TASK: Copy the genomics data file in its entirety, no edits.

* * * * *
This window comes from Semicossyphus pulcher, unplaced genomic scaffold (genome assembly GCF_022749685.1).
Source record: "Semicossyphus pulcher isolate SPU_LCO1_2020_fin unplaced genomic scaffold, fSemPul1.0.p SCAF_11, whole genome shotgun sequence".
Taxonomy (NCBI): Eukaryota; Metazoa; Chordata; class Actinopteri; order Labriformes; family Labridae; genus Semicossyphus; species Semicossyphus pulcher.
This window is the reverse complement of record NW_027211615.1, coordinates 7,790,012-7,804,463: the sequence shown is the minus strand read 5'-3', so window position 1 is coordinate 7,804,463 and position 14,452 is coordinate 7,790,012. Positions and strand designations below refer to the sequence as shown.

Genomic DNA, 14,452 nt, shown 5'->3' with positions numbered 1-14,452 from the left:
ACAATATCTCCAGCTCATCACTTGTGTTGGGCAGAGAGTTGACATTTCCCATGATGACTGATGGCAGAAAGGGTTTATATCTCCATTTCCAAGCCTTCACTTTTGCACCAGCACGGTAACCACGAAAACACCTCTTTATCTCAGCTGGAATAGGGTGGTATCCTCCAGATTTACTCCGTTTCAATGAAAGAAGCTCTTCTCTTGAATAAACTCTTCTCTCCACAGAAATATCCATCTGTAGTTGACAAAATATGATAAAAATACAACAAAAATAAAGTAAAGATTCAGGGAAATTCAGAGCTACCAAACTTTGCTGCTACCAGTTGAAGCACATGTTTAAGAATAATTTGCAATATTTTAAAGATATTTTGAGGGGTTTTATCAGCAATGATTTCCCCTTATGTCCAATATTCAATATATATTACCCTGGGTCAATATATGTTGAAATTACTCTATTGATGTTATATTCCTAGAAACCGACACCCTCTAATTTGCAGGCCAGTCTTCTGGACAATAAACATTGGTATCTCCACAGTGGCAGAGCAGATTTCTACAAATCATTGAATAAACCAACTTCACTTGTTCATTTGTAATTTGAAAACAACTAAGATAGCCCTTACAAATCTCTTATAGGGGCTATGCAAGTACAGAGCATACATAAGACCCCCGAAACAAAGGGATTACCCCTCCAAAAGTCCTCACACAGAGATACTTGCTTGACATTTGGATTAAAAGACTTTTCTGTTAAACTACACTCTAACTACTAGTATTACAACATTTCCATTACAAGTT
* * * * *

This window comes from Semicossyphus pulcher, unplaced genomic scaffold (genome assembly GCF_022749685.1).
Source record: "Semicossyphus pulcher isolate SPU_LCO1_2020_fin unplaced genomic scaffold, fSemPul1.0.p SCAF_11, whole genome shotgun sequence".
Taxonomy (NCBI): Eukaryota; Metazoa; Chordata; class Actinopteri; order Labriformes; family Labridae; genus Semicossyphus; species Semicossyphus pulcher.
This window is the reverse complement of record NW_027211615.1, coordinates 7,790,012-7,804,463: the sequence shown is the minus strand read 5'-3', so window position 1 is coordinate 7,804,463 and position 14,452 is coordinate 7,790,012. Positions and strand designations below refer to the sequence as shown.

Genomic DNA, 14,452 nt, shown 5'->3' with positions numbered 1-14,452 from the left:
ACAATATCTCCAGCTCATCACTTGTGTTGGGCAGAGAGTTGACATTTCCCATGATGACTGATGGCAGAAAGGGTTTATATCTCCATTTCCAAGCCTTCACTTTTGCACCAGCACGGTAACCACGAAAACACCTCTTTATCTCAGCTGGAATAGGGTGGTATCCTCCAGATTTACTCCGTTTCAATGAAAGAAGCTCTTCTCTTGAATAAACTCTTCTCTCCACAGAAATATCCATCTGTAGTTGACAAAATATGATAAAAATACAACAAAAATAAAGTAAAGATTCAGGGAAATTCAGAGCTACCAAACTTTGCTGCTACCAGTTGAAGCACATGTTTAAGAATAATTTGCAATATTTTAAAGATATTTTGAGGGGTTTTATCAGCAATGATTTCCCCTTATGTCCAATATTCAATATATATTACCCTGGGTCAATATATGTTGAAATTACTCTATTGATGTTATATTCCTAGAAACCGACACCCTCTAATTTGCAGGCCAGTCTTCTGGACAATAAACATTGGTATCTCCACAGTGGCAGAGCAGATTTCTACAAATCATTGAATAAACCAACTTCACTTGTTCATTTGTAATTTGAAAACAACTAAGATAGCCCTTACAAATCTCTTATAGGGGCTATGCAAGTACAGAGCATACATAAGACCCCCGAAACAAAGGGATTACCCCTCCAAAAGTCCTCACACAGAGATACTTGCTTGACATTTGGATTAAAAGACTTTTCTGTTAAACTACACTCTAACTACTAGTATTACAACATTTCCATTACAAGTT